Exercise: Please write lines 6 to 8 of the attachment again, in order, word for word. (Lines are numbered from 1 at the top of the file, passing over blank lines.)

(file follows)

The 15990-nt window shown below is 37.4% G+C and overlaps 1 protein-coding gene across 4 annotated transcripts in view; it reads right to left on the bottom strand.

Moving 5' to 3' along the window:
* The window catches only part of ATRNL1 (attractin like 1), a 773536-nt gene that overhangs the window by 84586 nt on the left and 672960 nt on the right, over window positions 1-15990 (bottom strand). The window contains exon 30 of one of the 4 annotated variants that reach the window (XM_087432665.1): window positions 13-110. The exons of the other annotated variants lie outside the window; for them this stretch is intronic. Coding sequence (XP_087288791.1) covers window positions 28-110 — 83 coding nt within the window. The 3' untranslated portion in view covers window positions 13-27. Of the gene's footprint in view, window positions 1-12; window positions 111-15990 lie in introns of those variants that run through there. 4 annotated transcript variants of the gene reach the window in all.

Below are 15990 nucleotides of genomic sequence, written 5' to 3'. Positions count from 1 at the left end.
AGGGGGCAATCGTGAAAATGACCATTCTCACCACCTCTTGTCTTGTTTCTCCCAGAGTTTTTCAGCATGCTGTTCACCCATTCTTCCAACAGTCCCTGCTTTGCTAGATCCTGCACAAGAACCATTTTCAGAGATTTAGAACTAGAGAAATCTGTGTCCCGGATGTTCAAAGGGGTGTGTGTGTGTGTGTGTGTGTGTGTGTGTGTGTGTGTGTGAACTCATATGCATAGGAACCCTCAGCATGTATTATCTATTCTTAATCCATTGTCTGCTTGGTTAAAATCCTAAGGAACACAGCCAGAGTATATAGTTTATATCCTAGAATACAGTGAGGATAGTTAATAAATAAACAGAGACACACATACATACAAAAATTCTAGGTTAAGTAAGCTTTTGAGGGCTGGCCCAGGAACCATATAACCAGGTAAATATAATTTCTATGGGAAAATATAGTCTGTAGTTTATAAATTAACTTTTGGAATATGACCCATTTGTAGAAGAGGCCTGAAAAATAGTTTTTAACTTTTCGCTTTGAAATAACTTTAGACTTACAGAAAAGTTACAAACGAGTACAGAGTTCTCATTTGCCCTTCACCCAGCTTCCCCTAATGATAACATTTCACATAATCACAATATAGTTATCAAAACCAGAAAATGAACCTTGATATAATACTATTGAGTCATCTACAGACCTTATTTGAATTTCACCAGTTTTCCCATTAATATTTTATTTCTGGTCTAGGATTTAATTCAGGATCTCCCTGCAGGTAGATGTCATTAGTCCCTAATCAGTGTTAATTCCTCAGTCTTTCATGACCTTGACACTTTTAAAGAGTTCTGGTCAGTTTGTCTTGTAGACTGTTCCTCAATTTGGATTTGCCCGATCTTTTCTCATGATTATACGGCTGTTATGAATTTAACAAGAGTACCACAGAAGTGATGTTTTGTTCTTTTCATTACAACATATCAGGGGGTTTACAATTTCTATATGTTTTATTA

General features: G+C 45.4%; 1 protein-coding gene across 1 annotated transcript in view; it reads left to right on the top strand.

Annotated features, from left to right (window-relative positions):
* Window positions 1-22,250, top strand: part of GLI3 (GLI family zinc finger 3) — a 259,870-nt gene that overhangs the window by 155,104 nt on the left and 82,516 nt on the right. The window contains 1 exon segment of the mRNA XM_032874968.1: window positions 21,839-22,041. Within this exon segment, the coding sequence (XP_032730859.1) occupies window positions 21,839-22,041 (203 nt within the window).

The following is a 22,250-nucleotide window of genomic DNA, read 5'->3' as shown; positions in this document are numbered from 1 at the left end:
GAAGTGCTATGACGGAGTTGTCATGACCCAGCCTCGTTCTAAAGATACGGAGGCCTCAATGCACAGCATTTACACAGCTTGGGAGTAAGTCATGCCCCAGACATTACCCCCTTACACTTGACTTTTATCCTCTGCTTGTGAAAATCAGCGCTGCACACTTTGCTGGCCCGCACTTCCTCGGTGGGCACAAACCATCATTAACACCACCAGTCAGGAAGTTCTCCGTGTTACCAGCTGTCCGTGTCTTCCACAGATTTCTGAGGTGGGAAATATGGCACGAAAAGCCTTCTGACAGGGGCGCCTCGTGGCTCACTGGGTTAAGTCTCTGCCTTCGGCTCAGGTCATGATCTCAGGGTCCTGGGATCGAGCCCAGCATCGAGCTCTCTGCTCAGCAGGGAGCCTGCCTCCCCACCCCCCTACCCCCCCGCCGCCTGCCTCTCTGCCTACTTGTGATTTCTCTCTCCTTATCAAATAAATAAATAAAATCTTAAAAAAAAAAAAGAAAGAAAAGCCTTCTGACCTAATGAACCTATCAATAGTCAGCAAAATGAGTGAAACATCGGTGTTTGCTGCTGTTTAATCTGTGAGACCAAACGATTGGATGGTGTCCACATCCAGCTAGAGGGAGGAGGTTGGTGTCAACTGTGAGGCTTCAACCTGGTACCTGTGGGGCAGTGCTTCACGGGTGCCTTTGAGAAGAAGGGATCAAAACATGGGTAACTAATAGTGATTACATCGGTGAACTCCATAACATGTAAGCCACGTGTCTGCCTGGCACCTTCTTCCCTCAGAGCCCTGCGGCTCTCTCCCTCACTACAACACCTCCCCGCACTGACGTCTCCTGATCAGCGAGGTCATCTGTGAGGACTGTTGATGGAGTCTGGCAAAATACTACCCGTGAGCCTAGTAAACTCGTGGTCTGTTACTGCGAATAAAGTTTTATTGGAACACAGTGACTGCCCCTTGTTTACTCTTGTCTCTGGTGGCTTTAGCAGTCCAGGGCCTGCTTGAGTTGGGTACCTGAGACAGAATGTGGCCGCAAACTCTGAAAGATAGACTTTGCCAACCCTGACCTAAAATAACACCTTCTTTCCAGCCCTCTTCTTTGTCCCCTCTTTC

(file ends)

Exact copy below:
General features: G+C 45.4%; 1 protein-coding gene across 1 annotated transcript in view; it reads left to right on the top strand.

Annotated features, from left to right (window-relative positions):
* Window positions 1-22,250, top strand: part of GLI3 (GLI family zinc finger 3) — a 259,870-nt gene that overhangs the window by 155,104 nt on the left and 82,516 nt on the right. The window contains 1 exon segment of the mRNA XM_032874968.1: window positions 21,839-22,041. Within this exon segment, the coding sequence (XP_032730859.1) occupies window positions 21,839-22,041 (203 nt within the window).